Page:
Circuit Judge Wendell Griffen writes on his website about Gov. Asa Hutchinson’s opposition to a $100 million new prison.
Griffen agrees that more prison or jail beds isn’t a solution. He thinks crowding could be solved by the governor’s clemency pen for non-violent offenders serving time on drug or drug-related charges.
There is plenty of space for non-violent offenders in their homes, with their families, and in our communities if we simply exercise the moral courage and wisdom to treat them as our impaired neighbors rather than as predators. Governor Hutchinson should call other civic leaders, faith leaders, and everyone else to summon that courage and act with that wisdom. If he doesn’t, we will continue acting out the unjust and foolhardy mindset of the “war on drugs” that has been a curse on our society and a burden for countless persons and families for the past several decades.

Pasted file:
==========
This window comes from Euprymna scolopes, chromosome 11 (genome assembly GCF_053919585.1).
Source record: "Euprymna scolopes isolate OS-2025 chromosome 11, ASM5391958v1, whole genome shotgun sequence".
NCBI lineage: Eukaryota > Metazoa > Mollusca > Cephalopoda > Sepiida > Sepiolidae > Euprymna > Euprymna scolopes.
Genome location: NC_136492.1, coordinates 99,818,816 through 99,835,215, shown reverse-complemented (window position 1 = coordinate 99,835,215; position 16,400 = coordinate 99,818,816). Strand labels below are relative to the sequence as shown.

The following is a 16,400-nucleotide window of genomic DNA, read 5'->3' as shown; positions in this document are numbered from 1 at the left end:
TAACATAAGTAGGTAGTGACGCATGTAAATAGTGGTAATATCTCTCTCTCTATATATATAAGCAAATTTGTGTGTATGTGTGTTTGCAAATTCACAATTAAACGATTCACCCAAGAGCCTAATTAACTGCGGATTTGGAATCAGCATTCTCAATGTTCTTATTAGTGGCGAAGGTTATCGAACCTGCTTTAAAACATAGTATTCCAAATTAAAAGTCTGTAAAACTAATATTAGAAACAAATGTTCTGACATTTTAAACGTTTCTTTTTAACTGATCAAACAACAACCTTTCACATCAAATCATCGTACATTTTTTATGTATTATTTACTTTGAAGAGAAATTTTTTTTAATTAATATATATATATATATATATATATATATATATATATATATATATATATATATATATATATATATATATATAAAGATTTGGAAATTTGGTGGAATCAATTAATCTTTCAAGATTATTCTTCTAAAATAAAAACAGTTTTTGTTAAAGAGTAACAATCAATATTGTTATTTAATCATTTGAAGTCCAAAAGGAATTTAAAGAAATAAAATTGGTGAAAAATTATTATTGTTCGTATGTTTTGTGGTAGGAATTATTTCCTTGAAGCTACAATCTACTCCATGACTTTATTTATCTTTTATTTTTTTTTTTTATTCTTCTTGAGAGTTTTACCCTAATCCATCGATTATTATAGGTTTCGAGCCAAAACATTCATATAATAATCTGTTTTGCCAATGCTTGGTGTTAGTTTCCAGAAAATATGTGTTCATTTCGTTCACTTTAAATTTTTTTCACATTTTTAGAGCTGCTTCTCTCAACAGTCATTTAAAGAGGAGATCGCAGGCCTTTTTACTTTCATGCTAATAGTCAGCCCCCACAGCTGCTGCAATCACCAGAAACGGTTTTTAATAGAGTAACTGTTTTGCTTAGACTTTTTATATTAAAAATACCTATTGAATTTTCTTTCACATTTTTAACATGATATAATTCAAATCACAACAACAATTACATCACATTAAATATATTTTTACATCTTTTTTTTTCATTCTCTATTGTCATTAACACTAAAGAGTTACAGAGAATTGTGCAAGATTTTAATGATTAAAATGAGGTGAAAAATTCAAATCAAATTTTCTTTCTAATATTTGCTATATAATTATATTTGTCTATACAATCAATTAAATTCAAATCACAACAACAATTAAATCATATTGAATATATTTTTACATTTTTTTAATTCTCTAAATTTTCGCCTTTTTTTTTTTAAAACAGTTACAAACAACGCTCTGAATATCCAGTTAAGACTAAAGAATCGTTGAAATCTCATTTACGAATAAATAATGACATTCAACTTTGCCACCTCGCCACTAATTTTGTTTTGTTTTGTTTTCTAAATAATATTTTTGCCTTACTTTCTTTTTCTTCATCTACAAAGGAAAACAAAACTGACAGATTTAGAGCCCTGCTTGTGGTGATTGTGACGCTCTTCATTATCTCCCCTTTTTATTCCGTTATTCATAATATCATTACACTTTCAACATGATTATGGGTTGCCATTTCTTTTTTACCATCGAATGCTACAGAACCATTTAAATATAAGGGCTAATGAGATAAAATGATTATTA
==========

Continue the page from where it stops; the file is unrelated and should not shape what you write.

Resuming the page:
Hutchinson is expected to outline his prison plan this week, a plan that includes facilities, parole, community re-entry, drug courts, sentencing and other aspects of the criminal justice system. Though a former prosecutor and drug enforcement administrator, Hutchinson is likely to surprise Griffen a bit with policies aimed more in a community-based approach than at tougher sentences and stronger limits on parole. This might even be Hutchinson’s “private option moment.” He might build a coalition of Democrats and thoughtful Republicans against a throw-away-the-key caucus. His record at the DEA gives some hope for that. Among others, he revealed some openness on the question of medical use of marijuana.